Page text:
Adding Google Calendar to desktop (Ubuntu 14.04.3)

What an idea Sirji!

Linux is meant to make you productive. And keeping track of your calendar might be the best way to do that.

This short blog post will summarise the procedure that I applied while adding Google Calendar screen to my desktop. Surprisingly, its very easy to do so.


Step 1: Get conky!

Install conky using your distro’s repos. In Ubuntu, this can be done by:

sudo apt-get install conky conky-all


Step 2: Install the calendar backend.

We need to use a python utility known as gcalcli, and its dependencies.

sudo apt-get install python-pip python-dateutil python-gflags
pip install –upgrade gcalcli googleapipythonclient vobject parsedatetime


Step 3: Authenticate gcalcli

You need to allow gcalcli to pull your calendar automatically. For this, you can run the command:

gcalcli list

This will open in a web browser. Grant gcalcli all the privileges it seeks.


Step 4: Add the output configuration file

We need the output of gcalcli in conky-friendly format. Copy this file as in your .config folder.


Step 5: Edit conky settings

Now, we just need to setup our conky window and let it know which commands to run. Here’s my config file. Just add it to your Home (~/) folder.

You can edit it as per your requirement using the documentation.


Step 6: Add conky to startup programs.

You don’t want to start it up manually each time you login, do you?

Just add conky in the startup applications. (Alt key -> Startup applications)


That’s it! Logout and login to see your new desktop 🙂

Known Issues:

The calendar window is superimposed over active windows

For this, I suggest adding this line to the ~/.config/autostart/conky.desktop file



Edits and suggestions are welcome.



Getting started with Raspbian – First touches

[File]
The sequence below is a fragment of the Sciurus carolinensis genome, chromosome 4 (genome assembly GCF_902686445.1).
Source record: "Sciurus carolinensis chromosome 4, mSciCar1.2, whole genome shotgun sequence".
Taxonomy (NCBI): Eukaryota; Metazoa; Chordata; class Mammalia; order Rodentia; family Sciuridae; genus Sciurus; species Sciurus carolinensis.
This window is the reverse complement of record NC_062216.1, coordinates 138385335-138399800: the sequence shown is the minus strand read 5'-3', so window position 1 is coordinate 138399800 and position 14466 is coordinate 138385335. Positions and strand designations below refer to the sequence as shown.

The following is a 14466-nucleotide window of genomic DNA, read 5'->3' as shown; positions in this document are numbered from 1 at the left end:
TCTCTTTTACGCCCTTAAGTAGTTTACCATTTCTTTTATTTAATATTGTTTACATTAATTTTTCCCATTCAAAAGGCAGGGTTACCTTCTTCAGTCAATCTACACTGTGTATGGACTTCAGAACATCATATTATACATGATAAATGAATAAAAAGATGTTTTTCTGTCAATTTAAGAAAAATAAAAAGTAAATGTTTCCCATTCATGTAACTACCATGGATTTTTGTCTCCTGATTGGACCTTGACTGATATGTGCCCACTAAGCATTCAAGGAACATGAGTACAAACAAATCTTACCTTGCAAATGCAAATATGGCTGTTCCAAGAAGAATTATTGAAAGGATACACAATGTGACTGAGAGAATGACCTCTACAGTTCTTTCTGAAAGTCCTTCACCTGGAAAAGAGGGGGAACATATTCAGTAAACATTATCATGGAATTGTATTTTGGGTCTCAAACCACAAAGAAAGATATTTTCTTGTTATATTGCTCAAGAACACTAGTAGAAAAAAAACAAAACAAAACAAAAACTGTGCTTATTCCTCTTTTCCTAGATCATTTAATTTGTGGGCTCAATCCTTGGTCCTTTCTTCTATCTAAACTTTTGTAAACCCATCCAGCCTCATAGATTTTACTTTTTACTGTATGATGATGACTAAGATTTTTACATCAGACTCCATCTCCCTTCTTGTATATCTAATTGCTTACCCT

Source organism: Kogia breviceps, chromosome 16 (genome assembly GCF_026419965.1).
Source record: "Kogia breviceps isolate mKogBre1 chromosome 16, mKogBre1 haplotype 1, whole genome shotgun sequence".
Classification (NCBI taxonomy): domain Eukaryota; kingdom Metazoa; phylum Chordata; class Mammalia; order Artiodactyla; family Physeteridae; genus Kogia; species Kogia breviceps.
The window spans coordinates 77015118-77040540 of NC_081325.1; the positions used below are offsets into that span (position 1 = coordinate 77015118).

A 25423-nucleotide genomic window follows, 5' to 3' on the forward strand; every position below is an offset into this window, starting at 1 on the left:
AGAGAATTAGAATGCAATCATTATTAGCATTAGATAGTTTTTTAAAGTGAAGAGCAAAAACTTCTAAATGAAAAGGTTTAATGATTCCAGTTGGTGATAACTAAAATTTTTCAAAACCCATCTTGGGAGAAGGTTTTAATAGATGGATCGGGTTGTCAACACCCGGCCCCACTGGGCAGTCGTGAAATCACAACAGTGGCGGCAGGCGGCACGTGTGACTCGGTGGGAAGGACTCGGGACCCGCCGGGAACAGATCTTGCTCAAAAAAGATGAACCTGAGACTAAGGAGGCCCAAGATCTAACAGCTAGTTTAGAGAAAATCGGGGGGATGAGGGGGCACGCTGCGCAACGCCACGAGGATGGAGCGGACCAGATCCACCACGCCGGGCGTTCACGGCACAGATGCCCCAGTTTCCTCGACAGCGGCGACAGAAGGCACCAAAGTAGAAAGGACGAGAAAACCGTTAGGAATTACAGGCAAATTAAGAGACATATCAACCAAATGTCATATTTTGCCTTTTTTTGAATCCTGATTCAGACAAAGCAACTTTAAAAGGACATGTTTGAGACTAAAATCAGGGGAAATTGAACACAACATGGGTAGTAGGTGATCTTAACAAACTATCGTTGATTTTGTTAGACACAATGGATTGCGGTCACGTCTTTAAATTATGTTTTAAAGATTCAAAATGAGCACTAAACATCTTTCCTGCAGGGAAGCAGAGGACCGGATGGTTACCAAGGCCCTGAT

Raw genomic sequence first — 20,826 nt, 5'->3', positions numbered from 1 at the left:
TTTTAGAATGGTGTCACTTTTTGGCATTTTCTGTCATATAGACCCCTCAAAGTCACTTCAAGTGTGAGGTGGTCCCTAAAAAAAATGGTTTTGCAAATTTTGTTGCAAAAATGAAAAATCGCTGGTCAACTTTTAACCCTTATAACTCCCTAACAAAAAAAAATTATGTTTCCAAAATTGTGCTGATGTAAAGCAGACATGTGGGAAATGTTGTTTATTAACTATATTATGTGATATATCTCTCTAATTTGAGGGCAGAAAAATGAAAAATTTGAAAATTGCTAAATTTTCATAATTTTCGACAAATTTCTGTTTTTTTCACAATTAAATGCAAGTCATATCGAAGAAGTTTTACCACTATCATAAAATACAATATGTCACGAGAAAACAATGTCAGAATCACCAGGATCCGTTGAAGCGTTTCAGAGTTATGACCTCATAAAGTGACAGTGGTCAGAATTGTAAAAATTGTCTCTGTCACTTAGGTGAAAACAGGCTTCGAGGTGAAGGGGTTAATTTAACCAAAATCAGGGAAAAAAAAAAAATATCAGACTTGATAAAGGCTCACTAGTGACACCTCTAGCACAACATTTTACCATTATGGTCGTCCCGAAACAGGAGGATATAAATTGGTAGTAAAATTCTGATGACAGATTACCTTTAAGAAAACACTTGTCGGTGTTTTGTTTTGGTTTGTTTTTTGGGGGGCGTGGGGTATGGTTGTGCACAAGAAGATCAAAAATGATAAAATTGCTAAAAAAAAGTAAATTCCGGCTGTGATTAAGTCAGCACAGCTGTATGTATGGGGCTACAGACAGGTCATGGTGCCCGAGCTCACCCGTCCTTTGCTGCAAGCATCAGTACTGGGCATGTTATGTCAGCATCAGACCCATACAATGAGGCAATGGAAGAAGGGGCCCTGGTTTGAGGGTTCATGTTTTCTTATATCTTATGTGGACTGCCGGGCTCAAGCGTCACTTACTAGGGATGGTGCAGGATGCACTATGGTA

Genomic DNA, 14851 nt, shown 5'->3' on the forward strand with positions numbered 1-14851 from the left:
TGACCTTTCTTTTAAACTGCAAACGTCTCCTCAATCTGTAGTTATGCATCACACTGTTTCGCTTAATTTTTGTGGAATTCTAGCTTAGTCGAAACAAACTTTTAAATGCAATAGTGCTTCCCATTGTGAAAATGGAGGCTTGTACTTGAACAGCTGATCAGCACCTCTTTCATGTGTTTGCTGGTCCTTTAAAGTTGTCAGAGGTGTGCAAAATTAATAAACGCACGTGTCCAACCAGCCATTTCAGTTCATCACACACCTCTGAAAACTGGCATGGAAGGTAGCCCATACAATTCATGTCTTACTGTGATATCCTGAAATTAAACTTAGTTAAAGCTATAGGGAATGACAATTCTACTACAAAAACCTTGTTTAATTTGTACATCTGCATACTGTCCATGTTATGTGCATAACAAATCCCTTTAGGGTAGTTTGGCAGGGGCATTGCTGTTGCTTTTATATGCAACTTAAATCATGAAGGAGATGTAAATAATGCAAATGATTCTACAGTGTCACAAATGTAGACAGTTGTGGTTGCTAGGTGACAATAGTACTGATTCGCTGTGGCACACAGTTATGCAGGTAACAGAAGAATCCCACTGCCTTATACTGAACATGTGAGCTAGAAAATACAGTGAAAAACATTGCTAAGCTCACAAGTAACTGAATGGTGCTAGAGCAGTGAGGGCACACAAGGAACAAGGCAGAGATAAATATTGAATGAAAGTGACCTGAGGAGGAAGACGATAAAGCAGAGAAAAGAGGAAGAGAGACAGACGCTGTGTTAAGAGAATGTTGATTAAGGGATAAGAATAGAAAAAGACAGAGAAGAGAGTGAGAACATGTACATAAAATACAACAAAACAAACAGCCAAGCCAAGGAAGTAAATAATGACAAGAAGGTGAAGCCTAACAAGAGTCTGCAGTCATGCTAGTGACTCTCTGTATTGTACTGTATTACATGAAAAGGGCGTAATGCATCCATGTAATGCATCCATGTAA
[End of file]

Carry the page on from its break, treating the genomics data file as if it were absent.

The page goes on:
Disclaimer : All the knowledge here has been scoured from the internet.

So I got myself a Raspberry Pi 2 this month. But due to some display connectivity issues (lack of HDMI monitor, USB keyboard,etc) on my part, I was unable to use it.

Finally now though, I have got it up and running. But there are a few customizations (and fixes) that I had to do before it became usable for me.

1. The terminal hotkey 

My number one problem was that there was no terminal hotkey (that launched in the same x session). I sorely missed that, needing to click on the taskbar icon and then shifting onto the keyboard to type the update and install commands.

Adding the shortcut is no biggie. Do the following:

    sudo leafpad ~/.config/openbox/lxde-pi-rc.xml

Find the tag and paste this line just before it:

and restart.

2. The youtube play icon
So there is a glitch in epiphany because of which the play icon of youtube doesn’t really go away.
5 seconds since the video started
So I just installed midori and now that’s my default browser.
sudo apt-get install midori
3. Headphones audio not working
This required configuring from the rasp-config utility.
sudo raspi-config 
Goto Advanced Options -> Audio -> Force 3.5 mm.